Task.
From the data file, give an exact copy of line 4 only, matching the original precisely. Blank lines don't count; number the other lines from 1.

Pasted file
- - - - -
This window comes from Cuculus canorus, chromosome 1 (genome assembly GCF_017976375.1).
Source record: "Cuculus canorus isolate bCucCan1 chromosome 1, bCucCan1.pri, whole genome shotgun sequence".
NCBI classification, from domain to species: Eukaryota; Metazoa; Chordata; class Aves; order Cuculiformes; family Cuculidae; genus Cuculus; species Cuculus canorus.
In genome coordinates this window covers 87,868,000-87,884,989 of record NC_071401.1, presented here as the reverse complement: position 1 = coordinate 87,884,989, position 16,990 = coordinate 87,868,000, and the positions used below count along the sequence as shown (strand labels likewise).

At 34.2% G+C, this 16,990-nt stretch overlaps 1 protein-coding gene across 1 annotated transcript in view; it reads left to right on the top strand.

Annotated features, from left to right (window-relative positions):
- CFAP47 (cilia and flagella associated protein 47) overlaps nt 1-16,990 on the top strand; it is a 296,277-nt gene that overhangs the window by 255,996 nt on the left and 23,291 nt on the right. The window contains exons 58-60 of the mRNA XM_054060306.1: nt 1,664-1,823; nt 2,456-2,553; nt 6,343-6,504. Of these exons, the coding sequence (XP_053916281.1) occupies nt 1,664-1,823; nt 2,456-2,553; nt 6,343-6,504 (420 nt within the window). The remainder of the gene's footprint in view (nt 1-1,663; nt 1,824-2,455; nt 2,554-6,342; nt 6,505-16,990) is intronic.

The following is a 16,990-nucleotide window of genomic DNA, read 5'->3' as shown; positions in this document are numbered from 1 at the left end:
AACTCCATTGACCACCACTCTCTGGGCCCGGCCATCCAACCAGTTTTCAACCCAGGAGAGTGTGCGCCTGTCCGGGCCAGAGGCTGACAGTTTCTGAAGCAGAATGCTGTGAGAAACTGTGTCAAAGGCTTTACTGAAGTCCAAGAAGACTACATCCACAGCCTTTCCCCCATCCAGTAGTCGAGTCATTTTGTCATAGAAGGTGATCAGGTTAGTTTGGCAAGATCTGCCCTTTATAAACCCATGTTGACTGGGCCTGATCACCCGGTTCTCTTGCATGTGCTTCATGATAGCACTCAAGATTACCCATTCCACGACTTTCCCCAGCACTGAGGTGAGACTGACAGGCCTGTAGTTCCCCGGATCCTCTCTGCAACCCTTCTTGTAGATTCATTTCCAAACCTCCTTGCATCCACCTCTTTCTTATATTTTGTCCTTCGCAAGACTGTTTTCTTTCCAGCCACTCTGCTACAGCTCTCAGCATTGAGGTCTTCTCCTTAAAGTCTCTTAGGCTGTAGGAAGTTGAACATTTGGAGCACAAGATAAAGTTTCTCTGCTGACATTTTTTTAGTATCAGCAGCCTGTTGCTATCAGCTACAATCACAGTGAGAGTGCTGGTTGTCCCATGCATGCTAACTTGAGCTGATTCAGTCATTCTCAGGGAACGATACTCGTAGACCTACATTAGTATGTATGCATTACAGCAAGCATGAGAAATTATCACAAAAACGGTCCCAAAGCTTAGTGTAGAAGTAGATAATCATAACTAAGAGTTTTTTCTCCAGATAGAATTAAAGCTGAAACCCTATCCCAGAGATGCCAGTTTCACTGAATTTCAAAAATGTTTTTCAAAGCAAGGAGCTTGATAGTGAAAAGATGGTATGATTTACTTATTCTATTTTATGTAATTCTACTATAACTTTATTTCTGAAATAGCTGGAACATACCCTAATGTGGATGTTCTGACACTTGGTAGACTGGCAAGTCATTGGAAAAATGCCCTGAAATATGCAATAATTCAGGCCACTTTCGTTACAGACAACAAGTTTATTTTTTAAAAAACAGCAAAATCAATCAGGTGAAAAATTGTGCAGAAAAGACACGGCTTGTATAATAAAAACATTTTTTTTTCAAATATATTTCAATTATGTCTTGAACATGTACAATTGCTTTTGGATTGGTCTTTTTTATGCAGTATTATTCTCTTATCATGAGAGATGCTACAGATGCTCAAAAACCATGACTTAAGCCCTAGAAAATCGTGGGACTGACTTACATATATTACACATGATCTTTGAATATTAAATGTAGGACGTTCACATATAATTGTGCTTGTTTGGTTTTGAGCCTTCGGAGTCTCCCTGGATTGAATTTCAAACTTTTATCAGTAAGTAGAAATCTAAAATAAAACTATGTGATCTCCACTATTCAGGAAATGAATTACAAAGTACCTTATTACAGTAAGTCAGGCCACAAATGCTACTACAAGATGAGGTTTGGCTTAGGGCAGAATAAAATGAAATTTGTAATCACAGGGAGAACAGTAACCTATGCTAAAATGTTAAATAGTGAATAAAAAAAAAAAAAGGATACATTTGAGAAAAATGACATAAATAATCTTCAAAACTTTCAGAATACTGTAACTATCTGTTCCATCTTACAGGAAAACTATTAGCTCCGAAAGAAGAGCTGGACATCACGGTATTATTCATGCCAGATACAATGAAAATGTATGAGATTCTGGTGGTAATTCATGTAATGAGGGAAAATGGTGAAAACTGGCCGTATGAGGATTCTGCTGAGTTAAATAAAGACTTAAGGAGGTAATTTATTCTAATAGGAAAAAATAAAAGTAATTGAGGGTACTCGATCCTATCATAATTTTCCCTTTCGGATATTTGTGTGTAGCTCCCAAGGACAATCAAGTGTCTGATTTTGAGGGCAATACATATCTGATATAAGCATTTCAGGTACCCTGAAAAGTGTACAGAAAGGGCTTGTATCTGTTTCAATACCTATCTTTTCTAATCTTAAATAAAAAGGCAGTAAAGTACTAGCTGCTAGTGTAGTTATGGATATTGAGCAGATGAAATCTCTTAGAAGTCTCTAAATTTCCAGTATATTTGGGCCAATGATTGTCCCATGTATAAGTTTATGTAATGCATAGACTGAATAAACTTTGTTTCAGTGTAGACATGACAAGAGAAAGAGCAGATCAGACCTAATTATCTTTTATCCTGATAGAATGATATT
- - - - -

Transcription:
In genome coordinates this window covers 87,868,000-87,884,989 of record NC_071401.1, presented here as the reverse complement: position 1 = coordinate 87,884,989, position 16,990 = coordinate 87,868,000, and the positions used below count along the sequence as shown (strand labels likewise).